Intrigued by a way of life that is “so remarkably different from that lived by the other six and a half million people in the Bay Area, one that has been passed down from one generation to the next, AND where people have intimate relationships with the land and with animals,” local schoolteacher and photographer Matt O’Brien set out to record and celebrate East Bay ranching. The resulting photographs will be on display in the Bedford Gallery at the Dean Lesher Regional Center for the Arts from January 16-March 10. Titled On the Land, the exhibition includes three bodies of O’Brien’s work created over 12 years: “Back to the Ranch” is a study of East Bay ranching and the effects of urbanization on the ranching community; “On the Land” is an exploration of the open spaces of the East Bay and the diversity of life those lands support; and “The Valley Weeps, The Valley Dies” is a look at Dougherty Valley, a beautiful California grassland that was ranched for 200 years and is now being carved up and paved over for an 11,000-home subdivision. Bay Nature readers are invited to the opening reception on Wednesday, January 16, from 5:30-8:30 p.m. The Center is located at 1601 Civic Drive in Walnut Creek (four blocks south of the BART station) and is open afternoons Tuesday-Sunday and evenings Thursday-Saturday. For more information, call (925)295-1417.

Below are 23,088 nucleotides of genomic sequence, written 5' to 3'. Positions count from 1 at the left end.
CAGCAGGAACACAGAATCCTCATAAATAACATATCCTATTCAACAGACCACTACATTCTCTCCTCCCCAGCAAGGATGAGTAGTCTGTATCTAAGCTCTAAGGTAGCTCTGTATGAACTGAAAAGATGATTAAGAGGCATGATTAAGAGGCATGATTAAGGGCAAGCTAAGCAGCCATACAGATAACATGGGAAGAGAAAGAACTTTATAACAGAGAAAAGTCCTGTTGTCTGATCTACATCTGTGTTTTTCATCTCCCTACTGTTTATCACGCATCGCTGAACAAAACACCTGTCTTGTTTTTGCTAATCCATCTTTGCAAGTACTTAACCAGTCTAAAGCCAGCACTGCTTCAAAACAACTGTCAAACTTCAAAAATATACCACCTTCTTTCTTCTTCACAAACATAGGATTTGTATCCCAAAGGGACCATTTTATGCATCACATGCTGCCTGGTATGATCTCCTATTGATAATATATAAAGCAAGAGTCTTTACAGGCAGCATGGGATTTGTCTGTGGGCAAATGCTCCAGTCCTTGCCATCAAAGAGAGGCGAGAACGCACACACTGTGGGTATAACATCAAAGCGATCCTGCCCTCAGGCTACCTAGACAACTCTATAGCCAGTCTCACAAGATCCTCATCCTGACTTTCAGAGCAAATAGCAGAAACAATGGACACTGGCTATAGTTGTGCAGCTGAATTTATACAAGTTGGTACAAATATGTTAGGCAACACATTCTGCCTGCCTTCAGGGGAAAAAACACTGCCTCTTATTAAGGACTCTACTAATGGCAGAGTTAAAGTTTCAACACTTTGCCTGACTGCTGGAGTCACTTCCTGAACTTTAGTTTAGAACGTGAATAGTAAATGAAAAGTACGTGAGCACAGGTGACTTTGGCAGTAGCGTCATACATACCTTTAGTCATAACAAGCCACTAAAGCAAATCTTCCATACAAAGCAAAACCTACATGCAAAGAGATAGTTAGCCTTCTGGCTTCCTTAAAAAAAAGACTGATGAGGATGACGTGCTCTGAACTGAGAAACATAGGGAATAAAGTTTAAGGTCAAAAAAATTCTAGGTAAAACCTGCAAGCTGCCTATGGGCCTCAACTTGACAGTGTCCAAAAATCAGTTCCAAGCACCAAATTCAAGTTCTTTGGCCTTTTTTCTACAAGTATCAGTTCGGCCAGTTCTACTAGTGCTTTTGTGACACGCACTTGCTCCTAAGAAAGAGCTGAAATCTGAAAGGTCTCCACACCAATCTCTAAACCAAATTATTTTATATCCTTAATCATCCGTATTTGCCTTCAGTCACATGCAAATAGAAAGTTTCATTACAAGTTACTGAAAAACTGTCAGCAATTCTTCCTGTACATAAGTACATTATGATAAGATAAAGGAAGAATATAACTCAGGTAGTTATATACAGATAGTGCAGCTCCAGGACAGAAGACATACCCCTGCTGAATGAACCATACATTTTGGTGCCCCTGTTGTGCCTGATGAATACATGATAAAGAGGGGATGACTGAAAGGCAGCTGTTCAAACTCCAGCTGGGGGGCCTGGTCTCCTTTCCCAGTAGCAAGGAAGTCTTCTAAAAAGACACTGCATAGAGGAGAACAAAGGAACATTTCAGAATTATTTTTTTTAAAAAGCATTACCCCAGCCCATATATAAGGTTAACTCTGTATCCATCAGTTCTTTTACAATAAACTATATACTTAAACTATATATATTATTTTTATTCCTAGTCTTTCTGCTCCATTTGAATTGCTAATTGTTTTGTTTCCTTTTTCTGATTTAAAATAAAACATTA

Most recent in Human History
By sinking Doyle Drive into a tunnel, the Presidio has created an additional 13 acres of open space. Now the question is how to use it -- and the Presidio Trust wants the public to help decide.
Habitats: Land | Human History | Recreation | Urban Nature
Mountain biking is among the fastest-growing recreational activities in the East Bay Regional Parks. Follow along for a ride with Austin McInerny of the National Interscholastic Cycling Association.
Habitats: Land | Human History | Recreation